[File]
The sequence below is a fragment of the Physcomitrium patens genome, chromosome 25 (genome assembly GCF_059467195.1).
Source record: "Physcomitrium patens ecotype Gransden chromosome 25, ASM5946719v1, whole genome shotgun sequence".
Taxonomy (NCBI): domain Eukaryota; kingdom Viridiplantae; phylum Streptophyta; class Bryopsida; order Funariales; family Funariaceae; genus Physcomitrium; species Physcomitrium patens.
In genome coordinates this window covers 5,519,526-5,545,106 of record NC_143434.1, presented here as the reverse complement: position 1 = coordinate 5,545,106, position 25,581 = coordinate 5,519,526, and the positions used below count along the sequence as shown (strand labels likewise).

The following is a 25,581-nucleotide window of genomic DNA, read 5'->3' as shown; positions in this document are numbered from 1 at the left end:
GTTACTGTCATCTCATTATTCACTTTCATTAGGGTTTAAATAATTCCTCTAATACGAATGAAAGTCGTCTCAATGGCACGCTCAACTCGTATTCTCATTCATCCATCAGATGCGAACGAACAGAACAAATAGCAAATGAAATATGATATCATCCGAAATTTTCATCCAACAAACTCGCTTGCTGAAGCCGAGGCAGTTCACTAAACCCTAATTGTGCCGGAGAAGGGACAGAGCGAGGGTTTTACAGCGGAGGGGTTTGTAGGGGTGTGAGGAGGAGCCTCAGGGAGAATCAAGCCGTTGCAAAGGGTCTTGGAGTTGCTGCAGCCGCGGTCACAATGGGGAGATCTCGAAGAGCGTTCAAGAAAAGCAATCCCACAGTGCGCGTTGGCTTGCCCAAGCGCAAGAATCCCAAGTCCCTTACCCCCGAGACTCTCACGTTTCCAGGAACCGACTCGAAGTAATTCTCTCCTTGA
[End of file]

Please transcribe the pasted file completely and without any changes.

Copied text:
The sequence below is a fragment of the Physcomitrium patens genome, chromosome 25 (genome assembly GCF_059467195.1).
Source record: "Physcomitrium patens ecotype Gransden chromosome 25, ASM5946719v1, whole genome shotgun sequence".
Taxonomy (NCBI): domain Eukaryota; kingdom Viridiplantae; phylum Streptophyta; class Bryopsida; order Funariales; family Funariaceae; genus Physcomitrium; species Physcomitrium patens.
In genome coordinates this window covers 5,519,526-5,545,106 of record NC_143434.1, presented here as the reverse complement: position 1 = coordinate 5,545,106, position 25,581 = coordinate 5,519,526, and the positions used below count along the sequence as shown (strand labels likewise).

The following is a 25,581-nucleotide window of genomic DNA, read 5'->3' as shown; positions in this document are numbered from 1 at the left end:
GTTACTGTCATCTCATTATTCACTTTCATTAGGGTTTAAATAATTCCTCTAATACGAATGAAAGTCGTCTCAATGGCACGCTCAACTCGTATTCTCATTCATCCATCAGATGCGAACGAACAGAACAAATAGCAAATGAAATATGATATCATCCGAAATTTTCATCCAACAAACTCGCTTGCTGAAGCCGAGGCAGTTCACTAAACCCTAATTGTGCCGGAGAAGGGACAGAGCGAGGGTTTTACAGCGGAGGGGTTTGTAGGGGTGTGAGGAGGAGCCTCAGGGAGAATCAAGCCGTTGCAAAGGGTCTTGGAGTTGCTGCAGCCGCGGTCACAATGGGGAGATCTCGAAGAGCGTTCAAGAAAAGCAATCCCACAGTGCGCGTTGGCTTGCCCAAGCGCAAGAATCCCAAGTCCCTTACCCCCGAGACTCTCACGTTTCCAGGAACCGACTCGAAGTAATTCTCTCCTTGA